[Please note that this version of this text has been recovered from an early draft due to a server crash. There may be a few typos and even mistakes in the following]
‘They pity and they eat the objects of their compassion’.
Oliver Goldsmith (1728-1774).
The Citizen of the World.
In a discussion about forms of social knowledge, sociologists David Lee and Howard Newby (1983: 18) make the claim that both common sense knowledge and ideological beliefs suffer from certain limitations (which, they go on to argue, sociological knowledge can go some way to overcome). Lee and Newby elaborate on the point, suggesting that these forms of knowledge are self-centred, incomplete and likely intolerant. This latter suggestion is of particular interest, especially since these authors add that ideological belief can, ‘foster a dogmatic style of thought that insists on being right regardless’ (ibid.)
It may be immediately acknowledged that all ideologies may have these characteristics, including those based on ideas and beliefs favoured and personally held, as much as those based on beliefs one opposes or is generally ‘neutral’ about. Constant vigilance and a commitment to critical reflexivity are thus required to ameliorate these tendencies to dogmatism.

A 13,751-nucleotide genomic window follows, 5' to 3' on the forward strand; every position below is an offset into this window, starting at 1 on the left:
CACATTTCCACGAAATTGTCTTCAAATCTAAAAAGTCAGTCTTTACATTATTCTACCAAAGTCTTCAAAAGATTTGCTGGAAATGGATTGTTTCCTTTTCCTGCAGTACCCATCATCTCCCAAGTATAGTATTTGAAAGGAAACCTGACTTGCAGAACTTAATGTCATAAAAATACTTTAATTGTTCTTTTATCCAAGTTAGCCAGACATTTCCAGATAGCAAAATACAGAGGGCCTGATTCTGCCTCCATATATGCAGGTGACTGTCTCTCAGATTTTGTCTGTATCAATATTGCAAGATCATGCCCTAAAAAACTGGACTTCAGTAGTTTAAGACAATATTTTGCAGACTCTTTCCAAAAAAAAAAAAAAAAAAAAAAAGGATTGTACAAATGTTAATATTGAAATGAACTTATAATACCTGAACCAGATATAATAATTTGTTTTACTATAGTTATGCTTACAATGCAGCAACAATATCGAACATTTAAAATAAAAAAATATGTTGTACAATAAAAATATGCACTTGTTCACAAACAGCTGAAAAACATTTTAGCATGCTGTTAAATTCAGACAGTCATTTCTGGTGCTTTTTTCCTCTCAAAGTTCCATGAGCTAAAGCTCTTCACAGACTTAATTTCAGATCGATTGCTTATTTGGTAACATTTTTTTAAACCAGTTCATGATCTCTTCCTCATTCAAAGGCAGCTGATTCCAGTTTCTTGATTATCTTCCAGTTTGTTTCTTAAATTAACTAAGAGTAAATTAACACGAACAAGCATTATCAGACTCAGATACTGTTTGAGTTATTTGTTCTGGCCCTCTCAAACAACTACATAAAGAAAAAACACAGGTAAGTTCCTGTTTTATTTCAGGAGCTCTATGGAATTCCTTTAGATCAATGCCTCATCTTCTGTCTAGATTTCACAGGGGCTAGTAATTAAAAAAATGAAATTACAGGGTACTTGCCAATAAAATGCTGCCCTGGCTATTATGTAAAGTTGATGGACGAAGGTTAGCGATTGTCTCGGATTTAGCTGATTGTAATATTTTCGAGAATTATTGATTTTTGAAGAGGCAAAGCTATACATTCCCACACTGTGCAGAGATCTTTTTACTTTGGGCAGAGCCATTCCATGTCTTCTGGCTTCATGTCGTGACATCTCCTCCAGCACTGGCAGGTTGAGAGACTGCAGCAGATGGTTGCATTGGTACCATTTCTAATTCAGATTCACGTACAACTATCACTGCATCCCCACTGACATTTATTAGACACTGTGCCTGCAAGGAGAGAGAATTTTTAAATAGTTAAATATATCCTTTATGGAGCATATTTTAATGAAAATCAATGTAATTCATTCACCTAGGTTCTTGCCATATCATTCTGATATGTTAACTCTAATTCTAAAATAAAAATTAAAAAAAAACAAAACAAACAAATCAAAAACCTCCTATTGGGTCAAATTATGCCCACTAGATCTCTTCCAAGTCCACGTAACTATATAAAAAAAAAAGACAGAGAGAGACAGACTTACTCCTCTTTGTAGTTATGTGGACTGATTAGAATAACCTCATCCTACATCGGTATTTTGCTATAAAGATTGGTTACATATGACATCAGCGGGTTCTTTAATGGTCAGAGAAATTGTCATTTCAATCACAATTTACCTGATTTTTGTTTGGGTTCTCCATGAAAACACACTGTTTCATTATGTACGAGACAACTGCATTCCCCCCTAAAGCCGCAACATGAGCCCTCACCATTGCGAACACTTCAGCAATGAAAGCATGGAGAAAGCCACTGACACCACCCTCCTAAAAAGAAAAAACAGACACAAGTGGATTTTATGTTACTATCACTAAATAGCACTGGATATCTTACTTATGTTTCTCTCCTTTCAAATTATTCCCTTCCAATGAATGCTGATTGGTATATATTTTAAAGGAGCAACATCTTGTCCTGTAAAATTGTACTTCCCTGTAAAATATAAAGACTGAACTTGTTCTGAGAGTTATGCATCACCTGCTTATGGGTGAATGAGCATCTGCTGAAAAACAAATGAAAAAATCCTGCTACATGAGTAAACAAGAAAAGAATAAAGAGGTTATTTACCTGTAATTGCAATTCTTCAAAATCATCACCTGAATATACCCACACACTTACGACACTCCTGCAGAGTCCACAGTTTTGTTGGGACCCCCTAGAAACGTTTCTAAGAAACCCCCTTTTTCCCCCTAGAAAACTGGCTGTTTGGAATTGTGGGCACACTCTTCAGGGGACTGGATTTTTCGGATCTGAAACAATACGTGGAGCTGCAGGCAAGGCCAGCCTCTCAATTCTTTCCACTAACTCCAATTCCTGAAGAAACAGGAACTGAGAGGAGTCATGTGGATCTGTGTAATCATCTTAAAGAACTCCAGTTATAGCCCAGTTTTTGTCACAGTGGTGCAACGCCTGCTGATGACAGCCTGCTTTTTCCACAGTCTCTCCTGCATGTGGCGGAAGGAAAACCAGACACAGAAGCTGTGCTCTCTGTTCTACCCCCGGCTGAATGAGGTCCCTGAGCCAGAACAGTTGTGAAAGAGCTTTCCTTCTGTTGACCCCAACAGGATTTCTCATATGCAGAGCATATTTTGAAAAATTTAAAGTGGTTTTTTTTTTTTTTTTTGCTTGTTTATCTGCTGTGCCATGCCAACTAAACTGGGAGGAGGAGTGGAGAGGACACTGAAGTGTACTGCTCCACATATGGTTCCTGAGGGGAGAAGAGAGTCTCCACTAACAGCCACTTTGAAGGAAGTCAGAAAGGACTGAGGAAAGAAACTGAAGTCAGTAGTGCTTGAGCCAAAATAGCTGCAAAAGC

With regard to traditional animal welfare ideology, this thesis suggests and attempts to make plain its dogmatic characteristics; built as they are on an apparently societywide belief that this is undoubtedly, self-evidently, and almost ‘naturally’ the right and proper way to assess any assertion made about human treatment of other animals. Animal welfarism seems to remain largely accepted, largely uncritically, as the demonstrably ‘reasonable’ paradigm for looking at human-nonhuman relations; this alone being seen as an attractive attribute in liberal Western nations.
Certainly throughout the Western world, the ideology of animal welfarism seems to have become firmly institutionalised, with its central ideological tenets widely adopted, culturally internalised, and incorporating the all-important notion that every human-nonhuman relationship issues can be adequately addressed without questioning the central claims of the welfarist approach to the human treatment of other animals. Claims are made on a regular basis, often by British animal farming interests and politicians of all stripes, that the ‘
’ in particular has the strictest
animal welfare standards in the world.
Thus, it is suggested that ‘welfare costs’ are already substantial to
the commercial industries which use animals for human ends and animal welfare
legislation should not readily be further strengthened. However, there appears to be a general
acceptance - or at least the articulation of a formal recognition - of the
welfarist stance that says the ‘price’ paid for maintaining high welfare
standards is harsh yet justifiable.